After the discussion of the Watchtower doctrine that Jesus is a created being, the rest of “Bible Teach” Chapter 4 covers Jesus’ life and ministry. Most of this you can agree with and continue to build bridges. However, there are some points you will want to challenge.
Assertion #4: Jesus preached the same message that the Watchtower does today
Paragraph 16 (p. 43) says that Jesus’ primary message was the good news of “God’s Kingdom, the heavenly government that will rule over the entire earth…”
This statement makes it appear that Jesus proclaimed the same message that the Watchtower proclaims regarding the coming millennial kingdom.
While most Christians agree that there will be a millennial reign of Christ on earth, have the Witnesses read aloud from their Bibles what Jesus said about God’s Kingdom in Luke 17:20-24:
On being asked by the Pharisees when the Kingdom of God was coming, he answered them: “The Kingdom of God is not coming with striking observableness; nor will people say, ‘See here!’ or, ‘There!’ For look! the Kingdom of God is in your midst.” Then he said to the disciples: “Days will come when you will desire to see one of the days of the Son of man, but you will not see it. And people will say to you, ‘See there!’ or, ‘See here!’ Do not go out or chase after them. For just as lightning flashes from one part of heaven to another part of heaven, so the Son of man will be in his day.
So much for an invisible presence of Christ the Watchtower teaches!
Paragraph 17 (p. 43) says that Jesus preached everywhere, including people’s homes. You are supposed to think in terms of Jesus going door-to-door as the Witnesses do. Yet, the Scripture cited refers to a single incident of Jesus’ inviting himself to the home of Zacchaeus.
Paragraph 17 (pp. 43-44) says that the people “were neglected by their religious leaders, who should have been teaching them the truth about God and his purposes. Jesus knew how much the people needed to hear the Kingdom message.”
This is trying to drive a wedge between you and any religious leaders who don’t teach the Watchtower “Kingdom message.”
As I pointed out in The Come to Jesus Approach (pp. 76-78) from my book, Getting Through to Jehovah’s Witnesses: Approaching Bible Discussions in Unexpected Ways, what Jesus really emphasized was the need to come to him personally in order to get eternal life. John 5:39-40: “You diligently study the Scriptures because you think that by them you possess eternal life. These are the Scriptures that testify about me, yet you refuse to come to me to have life.”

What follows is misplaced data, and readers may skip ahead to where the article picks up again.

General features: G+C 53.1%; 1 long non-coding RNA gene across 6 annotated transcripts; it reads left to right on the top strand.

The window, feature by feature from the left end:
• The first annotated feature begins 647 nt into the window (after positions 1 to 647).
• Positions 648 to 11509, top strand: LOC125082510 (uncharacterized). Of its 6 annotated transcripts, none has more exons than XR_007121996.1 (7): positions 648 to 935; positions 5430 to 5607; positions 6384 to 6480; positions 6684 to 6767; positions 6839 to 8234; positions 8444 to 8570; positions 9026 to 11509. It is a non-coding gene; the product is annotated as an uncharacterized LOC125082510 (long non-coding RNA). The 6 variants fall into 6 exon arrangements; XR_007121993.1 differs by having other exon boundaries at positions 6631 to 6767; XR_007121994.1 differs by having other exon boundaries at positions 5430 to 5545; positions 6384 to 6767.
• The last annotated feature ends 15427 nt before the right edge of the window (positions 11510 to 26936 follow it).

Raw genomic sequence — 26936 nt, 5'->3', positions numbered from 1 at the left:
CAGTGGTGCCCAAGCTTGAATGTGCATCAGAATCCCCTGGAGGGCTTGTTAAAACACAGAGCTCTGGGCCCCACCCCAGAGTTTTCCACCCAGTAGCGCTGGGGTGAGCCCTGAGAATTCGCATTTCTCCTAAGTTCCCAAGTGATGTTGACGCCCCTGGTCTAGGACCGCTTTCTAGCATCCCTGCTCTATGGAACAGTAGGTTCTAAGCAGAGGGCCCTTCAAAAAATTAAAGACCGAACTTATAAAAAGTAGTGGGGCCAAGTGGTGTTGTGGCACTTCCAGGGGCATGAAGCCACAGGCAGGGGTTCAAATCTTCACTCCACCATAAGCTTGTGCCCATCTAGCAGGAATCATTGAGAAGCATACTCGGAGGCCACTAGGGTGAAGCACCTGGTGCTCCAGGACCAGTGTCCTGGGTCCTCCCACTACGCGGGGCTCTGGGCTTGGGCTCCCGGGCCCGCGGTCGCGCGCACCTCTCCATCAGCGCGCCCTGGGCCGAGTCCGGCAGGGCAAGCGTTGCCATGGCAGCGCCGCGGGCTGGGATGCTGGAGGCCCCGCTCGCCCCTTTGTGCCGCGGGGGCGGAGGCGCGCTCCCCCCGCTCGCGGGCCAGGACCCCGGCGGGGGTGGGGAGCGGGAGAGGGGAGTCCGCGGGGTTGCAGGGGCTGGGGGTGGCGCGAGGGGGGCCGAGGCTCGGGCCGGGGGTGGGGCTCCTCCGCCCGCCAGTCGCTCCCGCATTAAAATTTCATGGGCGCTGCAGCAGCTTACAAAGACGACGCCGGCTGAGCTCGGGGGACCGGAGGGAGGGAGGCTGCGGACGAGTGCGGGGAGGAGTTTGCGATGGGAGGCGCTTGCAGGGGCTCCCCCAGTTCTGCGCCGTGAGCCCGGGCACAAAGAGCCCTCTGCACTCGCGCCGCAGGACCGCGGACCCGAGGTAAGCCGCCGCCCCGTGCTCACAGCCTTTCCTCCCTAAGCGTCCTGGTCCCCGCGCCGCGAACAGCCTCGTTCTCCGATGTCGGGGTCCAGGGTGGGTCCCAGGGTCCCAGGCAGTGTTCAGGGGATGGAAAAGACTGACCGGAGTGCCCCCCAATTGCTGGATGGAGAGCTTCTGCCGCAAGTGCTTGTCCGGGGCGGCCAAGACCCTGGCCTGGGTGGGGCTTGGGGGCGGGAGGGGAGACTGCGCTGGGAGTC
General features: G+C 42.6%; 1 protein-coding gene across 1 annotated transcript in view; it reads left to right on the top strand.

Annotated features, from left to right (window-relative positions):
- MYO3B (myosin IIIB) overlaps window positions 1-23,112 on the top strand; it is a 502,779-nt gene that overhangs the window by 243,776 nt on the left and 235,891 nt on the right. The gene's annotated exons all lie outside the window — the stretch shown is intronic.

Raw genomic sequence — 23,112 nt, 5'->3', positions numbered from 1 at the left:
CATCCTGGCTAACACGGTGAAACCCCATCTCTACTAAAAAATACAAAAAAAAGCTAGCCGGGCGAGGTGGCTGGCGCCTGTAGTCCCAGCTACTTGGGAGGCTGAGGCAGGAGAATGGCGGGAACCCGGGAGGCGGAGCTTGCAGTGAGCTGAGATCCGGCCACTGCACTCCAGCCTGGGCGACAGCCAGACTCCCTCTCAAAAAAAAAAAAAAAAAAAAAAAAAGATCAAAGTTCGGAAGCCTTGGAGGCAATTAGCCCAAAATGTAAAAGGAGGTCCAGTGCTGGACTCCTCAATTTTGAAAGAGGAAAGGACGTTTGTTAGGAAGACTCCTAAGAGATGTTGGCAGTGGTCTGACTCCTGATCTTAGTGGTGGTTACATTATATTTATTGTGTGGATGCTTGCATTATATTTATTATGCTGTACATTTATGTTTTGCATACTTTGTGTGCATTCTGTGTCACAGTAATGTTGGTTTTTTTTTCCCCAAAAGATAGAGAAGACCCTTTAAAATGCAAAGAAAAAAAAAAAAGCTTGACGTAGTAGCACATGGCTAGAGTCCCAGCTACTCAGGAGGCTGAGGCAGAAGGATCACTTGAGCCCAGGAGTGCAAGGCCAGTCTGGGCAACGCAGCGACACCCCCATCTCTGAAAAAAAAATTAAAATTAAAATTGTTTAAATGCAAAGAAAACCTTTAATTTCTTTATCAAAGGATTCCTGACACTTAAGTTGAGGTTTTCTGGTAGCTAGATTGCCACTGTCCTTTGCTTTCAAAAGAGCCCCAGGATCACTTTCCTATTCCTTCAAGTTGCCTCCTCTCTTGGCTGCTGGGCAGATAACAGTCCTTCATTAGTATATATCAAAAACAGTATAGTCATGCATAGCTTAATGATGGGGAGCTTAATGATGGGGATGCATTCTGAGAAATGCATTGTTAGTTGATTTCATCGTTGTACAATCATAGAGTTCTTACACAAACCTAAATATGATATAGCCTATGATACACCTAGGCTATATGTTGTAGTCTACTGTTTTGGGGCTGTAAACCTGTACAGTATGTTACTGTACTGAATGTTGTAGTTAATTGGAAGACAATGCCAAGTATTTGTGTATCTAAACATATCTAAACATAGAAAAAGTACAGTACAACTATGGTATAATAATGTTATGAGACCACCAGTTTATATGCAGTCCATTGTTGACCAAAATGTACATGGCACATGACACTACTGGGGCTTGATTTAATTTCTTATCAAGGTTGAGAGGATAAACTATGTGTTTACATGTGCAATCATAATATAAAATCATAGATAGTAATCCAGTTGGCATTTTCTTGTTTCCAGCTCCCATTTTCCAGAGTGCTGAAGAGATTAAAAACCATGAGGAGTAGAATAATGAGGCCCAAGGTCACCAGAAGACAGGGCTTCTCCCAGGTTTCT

Pray that the Witnesses will come to see that the Watchtower has them making the same mistake!
Paragraphs 20-21 (pp. 45-46) describe Jesus’ faithfulness to his Father through temptations, trial, torture, and death.
We can agree with all of that.
If the Witnesses insist that we need to do all of that in order to obtain eternal life, then I would recommend using The Faith and Works Approach, especially its discussion of Romans 4:4-5 (pp. 93-94).
If they don’t, then I would recommend saving the Faith and Works Approach for Chapter 5.
Paragraph 21 (p. 46) matter-of-factly says that Jesus was “nailed to a stake.” This is a reference to the Watchtower teaching that Jesus died on an upright pole rather than on a cross. However, since that point is discussed in detail in Chapter 5, I would let it pass here without comment.
For now, just keep in mind how the Watchtower often first introduces its teachings subtly through casual or parenthetical statements.
Two more examples of this come in the same paragraph.
The first says that “his heavenly Father resurrected him back to spirit life.” That needs to be countered with The Bodily Resurrection Approach, but I recommend that you wait until Chapter 7 to do that.
The second says that Jesus returned to heaven “and waited to receive kingly power.”
That statement is setting you up for Chapter 8, where the book will tell you that Jesus received kingly power in 1914. I recommend waiting until then to challenge the Watchtower’s “end times” chronology.
At this point, you can respond by saying, “I’m not sure what that means when it says he waited in heaven to receive kingly power.”
Ask them to read aloud Matthew 28:18, which occurred before Jesus returned to heaven: “Jesus approached and spoke to them, saying: ‘All authority has been given me in heaven and on the earth.’”
You can add, “I don’t see what more power and authority he could possibly have been waiting for.”
A final example in Chapter 4 of the Watchtower’s way of introducing its doctrines subtly through matter-of-fact statements comes in the next-to-last sentence (paragraph 22, p. 46): “Jesus’ death actually opens to us the opportunity for eternal life on a paradise earth, in harmony with Jehovah’s original purpose.”
Not eternal life but the opportunity for eternal life…
Not tied into heaven but life “on a paradise earth, in harmony with Jehovah’s original purpose.”
I would let these statements pass without comment here, but be ready to discuss these matters in later chapters.
Chapter 4 has been a long chapter to work through, but that’s because it’s one of the most important.
If we are wrong about who Jesus or about what his mission and message were, we are wrong enough to be lost for all eternity.
Witnesses sometimes call an end to the study at this point if their student hasn’t progressed far enough in accepting the Watchtower Christology and gospel.
There’s nothing we can do if they take that attitude.
However, we can pray that they will want to cover the rest of the book with us and we can continue to prepare ourselves so we’ll be ready.
Next week, we’ll look into “Bible Teach,” Chapter 5—“The Ransom—God’s Greatest Gift.”